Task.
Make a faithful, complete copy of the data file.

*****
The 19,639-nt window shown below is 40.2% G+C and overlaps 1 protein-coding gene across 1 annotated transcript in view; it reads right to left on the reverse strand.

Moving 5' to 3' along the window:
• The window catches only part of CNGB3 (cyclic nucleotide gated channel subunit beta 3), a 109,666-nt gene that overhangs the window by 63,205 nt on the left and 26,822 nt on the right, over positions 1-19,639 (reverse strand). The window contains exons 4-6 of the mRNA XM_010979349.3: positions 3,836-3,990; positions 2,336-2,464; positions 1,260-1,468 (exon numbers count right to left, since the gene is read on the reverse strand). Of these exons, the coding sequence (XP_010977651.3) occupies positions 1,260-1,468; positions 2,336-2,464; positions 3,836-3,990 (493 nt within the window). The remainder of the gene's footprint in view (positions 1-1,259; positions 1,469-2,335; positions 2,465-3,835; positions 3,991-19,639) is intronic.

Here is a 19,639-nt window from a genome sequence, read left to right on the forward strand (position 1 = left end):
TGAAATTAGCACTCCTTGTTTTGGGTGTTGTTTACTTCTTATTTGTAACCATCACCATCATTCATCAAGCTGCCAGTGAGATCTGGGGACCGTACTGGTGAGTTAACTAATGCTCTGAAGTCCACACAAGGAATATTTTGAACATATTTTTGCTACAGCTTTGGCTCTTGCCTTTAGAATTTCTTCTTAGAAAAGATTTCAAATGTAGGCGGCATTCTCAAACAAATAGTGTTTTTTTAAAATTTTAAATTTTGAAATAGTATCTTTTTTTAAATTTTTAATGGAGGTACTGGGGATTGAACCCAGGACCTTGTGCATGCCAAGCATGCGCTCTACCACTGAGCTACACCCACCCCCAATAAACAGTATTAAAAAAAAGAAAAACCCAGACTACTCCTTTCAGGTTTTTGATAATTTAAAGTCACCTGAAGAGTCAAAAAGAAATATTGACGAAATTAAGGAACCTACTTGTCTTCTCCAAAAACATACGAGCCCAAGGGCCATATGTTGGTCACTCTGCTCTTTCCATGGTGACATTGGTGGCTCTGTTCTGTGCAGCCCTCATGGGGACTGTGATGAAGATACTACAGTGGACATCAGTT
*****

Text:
The 19,639-nt window shown below is 40.2% G+C and overlaps 1 protein-coding gene across 1 annotated transcript in view; it reads right to left on the reverse strand.

Moving 5' to 3' along the window:
• The window catches only part of CNGB3 (cyclic nucleotide gated channel subunit beta 3), a 109,666-nt gene that overhangs the window by 63,205 nt on the left and 26,822 nt on the right, over positions 1-19,639 (reverse strand). The window contains exons 4-6 of the mRNA XM_010979349.3: positions 3,836-3,990; positions 2,336-2,464; positions 1,260-1,468 (exon numbers count right to left, since the gene is read on the reverse strand). Of these exons, the coding sequence (XP_010977651.3) occupies positions 1,260-1,468; positions 2,336-2,464; positions 3,836-3,990 (493 nt within the window). The remainder of the gene's footprint in view (positions 1-1,259; positions 1,469-2,335; positions 2,465-3,835; positions 3,991-19,639) is intronic.

Here is a 19,639-nt window from a genome sequence, read left to right on the forward strand (position 1 = left end):
TGAAATTAGCACTCCTTGTTTTGGGTGTTGTTTACTTCTTATTTGTAACCATCACCATCATTCATCAAGCTGCCAGTGAGATCTGGGGACCGTACTGGTGAGTTAACTAATGCTCTGAAGTCCACACAAGGAATATTTTGAACATATTTTTGCTACAGCTTTGGCTCTTGCCTTTAGAATTTCTTCTTAGAAAAGATTTCAAATGTAGGCGGCATTCTCAAACAAATAGTGTTTTTTTAAAATTTTAAATTTTGAAATAGTATCTTTTTTTAAATTTTTAATGGAGGTACTGGGGATTGAACCCAGGACCTTGTGCATGCCAAGCATGCGCTCTACCACTGAGCTACACCCACCCCCAATAAACAGTATTAAAAAAAAGAAAAACCCAGACTACTCCTTTCAGGTTTTTGATAATTTAAAGTCACCTGAAGAGTCAAAAAGAAATATTGACGAAATTAAGGAACCTACTTGTCTTCTCCAAAAACATACGAGCCCAAGGGCCATATGTTGGTCACTCTGCTCTTTCCATGGTGACATTGGTGGCTCTGTTCTGTGCAGCCCTCATGGGGACTGTGATGAAGATACTACAGTGGACATCAGTT